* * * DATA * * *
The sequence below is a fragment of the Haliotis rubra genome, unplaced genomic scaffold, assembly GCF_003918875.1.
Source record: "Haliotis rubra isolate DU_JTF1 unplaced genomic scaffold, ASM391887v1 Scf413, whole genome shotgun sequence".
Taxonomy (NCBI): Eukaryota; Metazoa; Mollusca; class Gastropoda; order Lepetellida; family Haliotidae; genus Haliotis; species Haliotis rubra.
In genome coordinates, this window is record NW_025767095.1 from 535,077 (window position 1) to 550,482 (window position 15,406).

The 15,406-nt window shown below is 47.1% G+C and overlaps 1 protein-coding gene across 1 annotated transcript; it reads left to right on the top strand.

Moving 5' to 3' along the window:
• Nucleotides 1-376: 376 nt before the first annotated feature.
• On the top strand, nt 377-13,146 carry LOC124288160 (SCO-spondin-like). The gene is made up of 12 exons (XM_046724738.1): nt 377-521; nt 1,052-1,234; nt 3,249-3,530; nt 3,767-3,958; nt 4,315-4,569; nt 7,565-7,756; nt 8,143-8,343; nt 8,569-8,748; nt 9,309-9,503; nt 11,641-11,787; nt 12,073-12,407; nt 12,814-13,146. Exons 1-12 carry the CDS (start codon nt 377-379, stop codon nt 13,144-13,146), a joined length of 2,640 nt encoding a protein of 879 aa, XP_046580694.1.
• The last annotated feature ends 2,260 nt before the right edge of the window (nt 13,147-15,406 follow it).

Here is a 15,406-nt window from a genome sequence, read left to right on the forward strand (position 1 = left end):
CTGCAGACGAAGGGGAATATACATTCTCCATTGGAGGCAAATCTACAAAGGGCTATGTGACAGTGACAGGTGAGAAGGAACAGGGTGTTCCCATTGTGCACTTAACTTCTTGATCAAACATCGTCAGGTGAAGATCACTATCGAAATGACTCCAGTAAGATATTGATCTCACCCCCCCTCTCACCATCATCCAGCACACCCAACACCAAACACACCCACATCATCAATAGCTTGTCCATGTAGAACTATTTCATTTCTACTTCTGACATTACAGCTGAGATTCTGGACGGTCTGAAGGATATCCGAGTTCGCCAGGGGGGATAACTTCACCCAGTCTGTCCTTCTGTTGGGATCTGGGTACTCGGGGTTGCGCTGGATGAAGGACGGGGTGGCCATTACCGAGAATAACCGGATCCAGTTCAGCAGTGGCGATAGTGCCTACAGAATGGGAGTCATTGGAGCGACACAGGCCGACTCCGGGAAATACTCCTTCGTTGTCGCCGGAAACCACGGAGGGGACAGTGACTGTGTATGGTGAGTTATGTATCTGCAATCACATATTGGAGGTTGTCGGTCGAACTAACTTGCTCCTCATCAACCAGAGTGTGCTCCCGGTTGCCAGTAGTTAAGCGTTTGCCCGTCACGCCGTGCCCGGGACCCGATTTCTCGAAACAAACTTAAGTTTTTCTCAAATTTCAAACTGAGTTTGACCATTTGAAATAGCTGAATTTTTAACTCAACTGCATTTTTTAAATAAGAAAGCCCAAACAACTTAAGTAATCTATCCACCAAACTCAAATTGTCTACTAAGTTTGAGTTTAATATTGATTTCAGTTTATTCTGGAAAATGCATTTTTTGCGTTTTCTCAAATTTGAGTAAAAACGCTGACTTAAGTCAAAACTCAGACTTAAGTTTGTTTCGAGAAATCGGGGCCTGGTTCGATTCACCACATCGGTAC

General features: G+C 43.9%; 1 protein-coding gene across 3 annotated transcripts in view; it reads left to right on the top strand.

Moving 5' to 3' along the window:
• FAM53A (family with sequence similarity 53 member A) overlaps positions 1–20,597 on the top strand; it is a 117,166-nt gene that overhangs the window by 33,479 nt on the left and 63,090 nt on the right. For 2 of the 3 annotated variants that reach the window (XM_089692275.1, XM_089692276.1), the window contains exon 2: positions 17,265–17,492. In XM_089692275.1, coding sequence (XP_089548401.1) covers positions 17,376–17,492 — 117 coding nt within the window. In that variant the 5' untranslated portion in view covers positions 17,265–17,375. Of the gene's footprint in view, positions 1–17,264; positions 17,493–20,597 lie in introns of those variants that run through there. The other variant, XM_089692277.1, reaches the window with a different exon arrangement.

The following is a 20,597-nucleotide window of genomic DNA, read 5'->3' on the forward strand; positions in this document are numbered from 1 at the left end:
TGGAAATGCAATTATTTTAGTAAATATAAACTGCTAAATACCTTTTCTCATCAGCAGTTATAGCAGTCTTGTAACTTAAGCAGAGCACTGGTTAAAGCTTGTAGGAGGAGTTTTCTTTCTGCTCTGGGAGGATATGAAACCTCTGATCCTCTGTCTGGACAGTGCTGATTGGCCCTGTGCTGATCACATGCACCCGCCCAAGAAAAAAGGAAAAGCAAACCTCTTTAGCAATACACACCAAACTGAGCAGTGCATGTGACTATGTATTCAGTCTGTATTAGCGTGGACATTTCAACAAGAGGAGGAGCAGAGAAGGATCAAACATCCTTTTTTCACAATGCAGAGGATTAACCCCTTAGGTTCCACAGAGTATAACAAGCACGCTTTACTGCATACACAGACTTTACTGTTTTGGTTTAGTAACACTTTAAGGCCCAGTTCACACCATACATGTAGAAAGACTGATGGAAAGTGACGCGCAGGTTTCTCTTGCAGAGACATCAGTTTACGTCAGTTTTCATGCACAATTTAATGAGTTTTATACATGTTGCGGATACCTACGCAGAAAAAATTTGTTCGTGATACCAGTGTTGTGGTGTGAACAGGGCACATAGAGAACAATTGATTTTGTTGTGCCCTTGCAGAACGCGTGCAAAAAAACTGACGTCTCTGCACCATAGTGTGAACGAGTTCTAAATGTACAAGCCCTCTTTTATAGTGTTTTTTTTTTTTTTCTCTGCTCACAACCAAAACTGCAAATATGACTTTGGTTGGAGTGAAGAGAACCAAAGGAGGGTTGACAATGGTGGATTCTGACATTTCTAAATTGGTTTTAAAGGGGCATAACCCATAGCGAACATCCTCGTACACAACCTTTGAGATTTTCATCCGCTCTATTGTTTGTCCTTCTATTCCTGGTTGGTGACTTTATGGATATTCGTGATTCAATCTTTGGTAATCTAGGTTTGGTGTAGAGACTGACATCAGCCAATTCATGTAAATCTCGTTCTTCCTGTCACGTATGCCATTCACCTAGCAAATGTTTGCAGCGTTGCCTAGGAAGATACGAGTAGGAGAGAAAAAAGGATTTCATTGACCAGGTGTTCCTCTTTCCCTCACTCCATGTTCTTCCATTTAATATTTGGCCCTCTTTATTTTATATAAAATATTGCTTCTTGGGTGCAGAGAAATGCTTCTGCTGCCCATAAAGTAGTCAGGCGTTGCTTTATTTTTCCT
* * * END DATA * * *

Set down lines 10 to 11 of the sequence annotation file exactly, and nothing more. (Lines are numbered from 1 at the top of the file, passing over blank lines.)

Here is a 15,406-nt window from a genome sequence, read left to right on the forward strand (position 1 = left end):
CTGCAGACGAAGGGGAATATACATTCTCCATTGGAGGCAAATCTACAAAGGGCTATGTGACAGTGACAGGTGAGAAGGAACAGGGTGTTCCCATTGTGCACTTAACTTCTTGATCAAACATCGTCAGGTGAAGATCACTATCGAAATGACTCCAGTAAGATATTGATCTCACCCCCCCTCTCACCATCATCCAGCACACCCAACACCAAACACACCCACATCATCAATAGCTTGTCCATGTAGAACTATTTCATTTCTACTTCTGACATTACAGCTGAGATTCTGGACGGTCTGAAGGATATCCGAGTTCGCCAGGGGGGATAACTTCACCCAGTCTGTCCTTCTGTTGGGATCTGGGTACTCGGGGTTGCGCTGGATGAAGGACGGGGTGGCCATTACCGAGAATAACCGGATCCAGTTCAGCAGTGGCGATAGTGCCTACAGAATGGGAGTCATTGGAGCGACACAGGCCGACTCCGGGAAATACTCCTTCGTTGTCGCCGGAAACCACGGAGGGGACAGTGACTGTGTATGGTGAGTTATGTATCTGCAATCACATATTGGAGGTTGTCGGTCGAACTAACTTGCTCCTCATCAACCAGAGTGTGCTCCCGGTTGCCAGTAGTTAAGCGTTTGCCCGTCACGCCGTGCCCGGGACCCGATTTCTCGAAACAAACTTAAGTTTTTCTCAAATTTCAAACTGAGTTTGACCATTTGAAATAGCTGAATTTTTAACTCAACTGCATTTTTTAAATAAGAAAGCCCAAACAACTTAAGTAATCTATCCACCAAACTCAAATTGTCTACTAAGTTTGAGTTTAATATTGATTTCAGTTTATTCTGGAAAATGCATTTTTTGCGTTTTCTCAAATTTGAGTAAAAACGCTGACTTAAGTCAAAACTCAGACTTAAGTTTGTTTCGAGAAATCGGGGCCTGGTTCGATTCACCACATCGGTAC